“I like people quite well

at a little distance.

I like to see them passing and passing

and going their own way,

especially if I see their aloneness alive in them.

 

Yet I don’t want them to come near.

If they will only leave me alone

I can still have the illusion that there is room enough

in the world.”

D.H. Lawrence // People

 

It was nothing more than a relentless series of steps leading to the same unfulfilled vault of corrosion. It was cruel, and you couldn’t help but feel deteriorated and isolated, like being stuck in a bad dream; the kind of nightmare that abandoned you underground or underwater, leaving you unable to breathe, forcing you under a relentless current, fighting for survival. Like sitting at a marbled corner table in the back of some unknown, downstairs hip-hop club in the Lower East Side on a Sunday night, taking breaks between your whiskey and conversation to do a few lines of blow in the unmarked shared bathroom, sniffing your way through the rest of the night and early morning. It was the sound of footsteps on a cold winter evening as the brisk air made marks on your face while a stranger clattered behind you against the piss-stained pavement, leaving you constantly looking over your shoulder; always anxiously awaiting your great demise.

It was relentless, slapping you with the cold from a strangers gaze across the subway car, or hugging you on a hot, sweaty, unbearably sticky summer day. Young mothers in their apartments, crying over the stove top while listening to an Alicia Keys song, casual millennial drug dealers selling marijuana to afford their drinking habit, Parisian college students crowding around NoLita cafes whispering murmurs of desired career paths and brighter futures, Bushwick-based bands playing to an unimpressed and over-flanneled crowd. Everyone was in search of a better tomorrow, while simultaneously and desperately running from their past. Hiding from it; using the city to shield who they once were, and swore they would never be again.

It wasn’t for the weak, and through its constant clobbering of regression and pain, the insurmountable doubt-filled nights, and relentless cold sweats that arose from all too familiar nightmares, it somehow persisted in making you stronger all the while.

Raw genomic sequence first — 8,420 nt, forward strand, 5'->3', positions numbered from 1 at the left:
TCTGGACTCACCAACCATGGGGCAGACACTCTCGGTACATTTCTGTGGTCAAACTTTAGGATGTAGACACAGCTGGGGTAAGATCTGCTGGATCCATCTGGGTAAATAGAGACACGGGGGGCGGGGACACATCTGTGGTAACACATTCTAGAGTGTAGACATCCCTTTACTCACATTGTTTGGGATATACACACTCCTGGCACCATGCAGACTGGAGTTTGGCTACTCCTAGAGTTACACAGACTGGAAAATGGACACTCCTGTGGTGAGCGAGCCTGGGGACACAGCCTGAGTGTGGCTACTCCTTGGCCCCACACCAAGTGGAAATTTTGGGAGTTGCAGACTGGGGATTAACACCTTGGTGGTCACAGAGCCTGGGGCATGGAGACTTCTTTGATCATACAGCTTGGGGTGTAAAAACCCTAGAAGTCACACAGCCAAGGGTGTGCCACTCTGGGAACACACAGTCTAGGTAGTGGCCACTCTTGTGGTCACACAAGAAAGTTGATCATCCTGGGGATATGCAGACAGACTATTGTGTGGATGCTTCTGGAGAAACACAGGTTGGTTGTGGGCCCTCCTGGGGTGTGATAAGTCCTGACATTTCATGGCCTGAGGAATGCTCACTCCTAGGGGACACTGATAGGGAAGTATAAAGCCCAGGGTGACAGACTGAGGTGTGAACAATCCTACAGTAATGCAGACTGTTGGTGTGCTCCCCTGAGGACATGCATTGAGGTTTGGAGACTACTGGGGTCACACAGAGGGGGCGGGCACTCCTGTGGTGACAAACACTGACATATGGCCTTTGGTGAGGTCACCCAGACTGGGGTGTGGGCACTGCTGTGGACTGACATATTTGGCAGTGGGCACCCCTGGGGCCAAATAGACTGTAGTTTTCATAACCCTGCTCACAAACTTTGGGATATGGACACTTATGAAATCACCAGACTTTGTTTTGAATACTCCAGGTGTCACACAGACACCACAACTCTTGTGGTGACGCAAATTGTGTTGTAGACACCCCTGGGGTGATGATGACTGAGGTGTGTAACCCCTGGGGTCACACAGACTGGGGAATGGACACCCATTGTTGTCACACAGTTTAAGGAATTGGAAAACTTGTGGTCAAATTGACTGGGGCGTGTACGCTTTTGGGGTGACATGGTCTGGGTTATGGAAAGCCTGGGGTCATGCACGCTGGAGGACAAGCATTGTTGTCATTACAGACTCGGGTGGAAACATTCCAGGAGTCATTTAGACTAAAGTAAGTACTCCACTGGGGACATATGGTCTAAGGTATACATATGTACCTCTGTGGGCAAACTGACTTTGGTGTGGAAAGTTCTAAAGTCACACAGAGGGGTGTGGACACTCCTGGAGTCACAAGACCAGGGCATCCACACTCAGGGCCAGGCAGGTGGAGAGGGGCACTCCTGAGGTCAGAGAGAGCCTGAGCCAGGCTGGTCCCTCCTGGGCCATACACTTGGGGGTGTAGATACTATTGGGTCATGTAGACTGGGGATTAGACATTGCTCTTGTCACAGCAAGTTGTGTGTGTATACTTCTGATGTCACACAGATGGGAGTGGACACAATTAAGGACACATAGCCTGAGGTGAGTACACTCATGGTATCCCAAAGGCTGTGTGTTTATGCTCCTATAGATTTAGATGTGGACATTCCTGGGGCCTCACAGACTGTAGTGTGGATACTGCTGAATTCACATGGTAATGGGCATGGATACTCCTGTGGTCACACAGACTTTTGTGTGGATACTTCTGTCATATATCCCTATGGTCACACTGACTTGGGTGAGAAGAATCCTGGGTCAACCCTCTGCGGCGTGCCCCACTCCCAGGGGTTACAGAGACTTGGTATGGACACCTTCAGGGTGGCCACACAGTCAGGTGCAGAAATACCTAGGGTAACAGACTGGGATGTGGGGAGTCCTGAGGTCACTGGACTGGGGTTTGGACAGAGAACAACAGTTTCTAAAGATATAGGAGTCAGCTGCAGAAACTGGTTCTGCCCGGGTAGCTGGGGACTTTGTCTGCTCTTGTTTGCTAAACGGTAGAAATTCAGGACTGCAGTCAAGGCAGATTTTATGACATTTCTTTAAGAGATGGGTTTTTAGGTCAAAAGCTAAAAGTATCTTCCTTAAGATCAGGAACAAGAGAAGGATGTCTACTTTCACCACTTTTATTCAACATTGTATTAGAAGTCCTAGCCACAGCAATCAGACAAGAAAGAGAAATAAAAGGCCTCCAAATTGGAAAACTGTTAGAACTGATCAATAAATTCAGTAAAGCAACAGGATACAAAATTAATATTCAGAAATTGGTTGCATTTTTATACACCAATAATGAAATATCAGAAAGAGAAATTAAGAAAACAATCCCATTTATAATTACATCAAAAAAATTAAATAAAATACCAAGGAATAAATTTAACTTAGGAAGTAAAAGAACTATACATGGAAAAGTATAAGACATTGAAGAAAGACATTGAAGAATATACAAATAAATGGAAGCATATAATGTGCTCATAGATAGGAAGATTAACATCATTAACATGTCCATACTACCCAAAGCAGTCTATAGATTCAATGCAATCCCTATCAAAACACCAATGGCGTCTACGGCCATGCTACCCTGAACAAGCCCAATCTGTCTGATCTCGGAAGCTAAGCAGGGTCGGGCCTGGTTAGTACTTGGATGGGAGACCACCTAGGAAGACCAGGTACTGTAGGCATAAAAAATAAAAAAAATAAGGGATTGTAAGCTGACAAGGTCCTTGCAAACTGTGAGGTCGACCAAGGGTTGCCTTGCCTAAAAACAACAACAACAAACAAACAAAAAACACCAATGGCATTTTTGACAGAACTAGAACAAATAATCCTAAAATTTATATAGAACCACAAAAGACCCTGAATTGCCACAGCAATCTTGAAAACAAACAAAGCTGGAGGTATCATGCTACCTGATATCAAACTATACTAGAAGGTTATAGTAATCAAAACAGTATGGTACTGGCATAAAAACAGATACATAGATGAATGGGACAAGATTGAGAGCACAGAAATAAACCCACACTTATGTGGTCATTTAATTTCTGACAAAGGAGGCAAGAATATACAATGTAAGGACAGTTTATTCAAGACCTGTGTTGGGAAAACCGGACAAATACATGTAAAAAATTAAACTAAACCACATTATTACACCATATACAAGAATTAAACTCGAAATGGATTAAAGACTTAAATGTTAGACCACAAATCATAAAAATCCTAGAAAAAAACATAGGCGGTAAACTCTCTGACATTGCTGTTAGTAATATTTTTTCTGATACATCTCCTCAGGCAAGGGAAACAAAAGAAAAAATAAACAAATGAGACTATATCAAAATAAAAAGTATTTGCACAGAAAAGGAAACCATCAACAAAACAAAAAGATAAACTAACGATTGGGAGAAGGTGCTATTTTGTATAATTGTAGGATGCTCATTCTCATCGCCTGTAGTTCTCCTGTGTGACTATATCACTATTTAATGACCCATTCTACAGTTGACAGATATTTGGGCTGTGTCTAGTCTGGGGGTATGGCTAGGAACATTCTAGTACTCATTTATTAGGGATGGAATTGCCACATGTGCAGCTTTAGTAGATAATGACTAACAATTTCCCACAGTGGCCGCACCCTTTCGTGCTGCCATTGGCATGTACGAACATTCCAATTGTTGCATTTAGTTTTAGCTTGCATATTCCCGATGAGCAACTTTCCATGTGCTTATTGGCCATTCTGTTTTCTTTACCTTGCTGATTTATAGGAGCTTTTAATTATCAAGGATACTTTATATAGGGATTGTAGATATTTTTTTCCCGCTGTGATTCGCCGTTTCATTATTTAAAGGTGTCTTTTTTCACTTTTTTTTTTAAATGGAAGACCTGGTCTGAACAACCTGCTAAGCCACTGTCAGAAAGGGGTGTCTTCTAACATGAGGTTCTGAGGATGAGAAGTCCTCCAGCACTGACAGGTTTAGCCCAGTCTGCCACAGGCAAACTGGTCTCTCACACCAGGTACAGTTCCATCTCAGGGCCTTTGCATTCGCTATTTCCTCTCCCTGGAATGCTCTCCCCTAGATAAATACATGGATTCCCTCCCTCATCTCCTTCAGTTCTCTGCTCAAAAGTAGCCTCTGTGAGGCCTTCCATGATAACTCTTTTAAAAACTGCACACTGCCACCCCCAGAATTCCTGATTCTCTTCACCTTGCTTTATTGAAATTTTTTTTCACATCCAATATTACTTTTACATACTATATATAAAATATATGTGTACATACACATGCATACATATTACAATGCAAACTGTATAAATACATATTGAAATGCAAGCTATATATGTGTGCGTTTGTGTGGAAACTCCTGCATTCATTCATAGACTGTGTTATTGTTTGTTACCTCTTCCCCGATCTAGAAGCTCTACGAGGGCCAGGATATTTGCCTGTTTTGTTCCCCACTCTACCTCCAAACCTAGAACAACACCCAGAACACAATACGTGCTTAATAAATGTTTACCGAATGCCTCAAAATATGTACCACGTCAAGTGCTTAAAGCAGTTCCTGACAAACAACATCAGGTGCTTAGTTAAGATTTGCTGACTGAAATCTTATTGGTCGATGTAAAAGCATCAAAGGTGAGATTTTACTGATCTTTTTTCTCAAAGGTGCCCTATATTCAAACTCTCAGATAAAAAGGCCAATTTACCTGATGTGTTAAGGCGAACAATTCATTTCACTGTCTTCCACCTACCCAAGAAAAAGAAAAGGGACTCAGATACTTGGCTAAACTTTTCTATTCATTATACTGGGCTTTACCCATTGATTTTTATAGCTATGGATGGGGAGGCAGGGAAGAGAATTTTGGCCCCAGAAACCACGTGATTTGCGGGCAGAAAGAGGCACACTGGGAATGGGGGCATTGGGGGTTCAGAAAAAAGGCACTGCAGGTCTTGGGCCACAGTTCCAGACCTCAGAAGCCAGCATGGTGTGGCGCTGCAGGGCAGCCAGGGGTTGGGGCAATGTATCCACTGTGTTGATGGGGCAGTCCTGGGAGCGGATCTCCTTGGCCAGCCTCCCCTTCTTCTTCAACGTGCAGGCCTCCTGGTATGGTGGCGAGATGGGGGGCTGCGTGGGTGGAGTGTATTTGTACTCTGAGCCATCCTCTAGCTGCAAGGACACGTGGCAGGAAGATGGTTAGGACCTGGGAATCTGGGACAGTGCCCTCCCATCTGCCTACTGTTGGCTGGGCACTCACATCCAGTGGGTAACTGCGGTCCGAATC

They all teetered uncomfortably between living out the best dream they could ever fathom, and their darkest nightmare, one day accepting the city in all its glory, and the next day, impatiently waiting for the tragic ending, through it all thinking to themselves “I’m in New York … another day in New York City.” Whether the city knocked them down and dragged them out, or assisted in the realization that they had excelled in ways that others couldn’t dare to imagine, one thing was certain, day after day the subway cars would continue to squeak as they rushed throughout the cities’ boroughs, the lights of the skyline scattered buildings would continue to twinkle, both blinding and captivating the casual onlooker during a drunken Uber ride back to their apartment and drowning them in an incomparable bliss; the Statue of Liberty would continue to stand tall and proud in the distance, screaming to all those that looked upon her, for the love of God let freedom ring.

They were all addicted to its madness, and its glory. Its depth and its sorrow. For, no place could bring you down and pick you up so quickly, so profoundly, as New York City. There wasn’t a high or a come down more fulfilling than that; no drug even came close. They were all addicted to its pain and its pleasure, and while the city never noticed one way or the other, those who had a moment’s time to live amongst its glory would never be the same.

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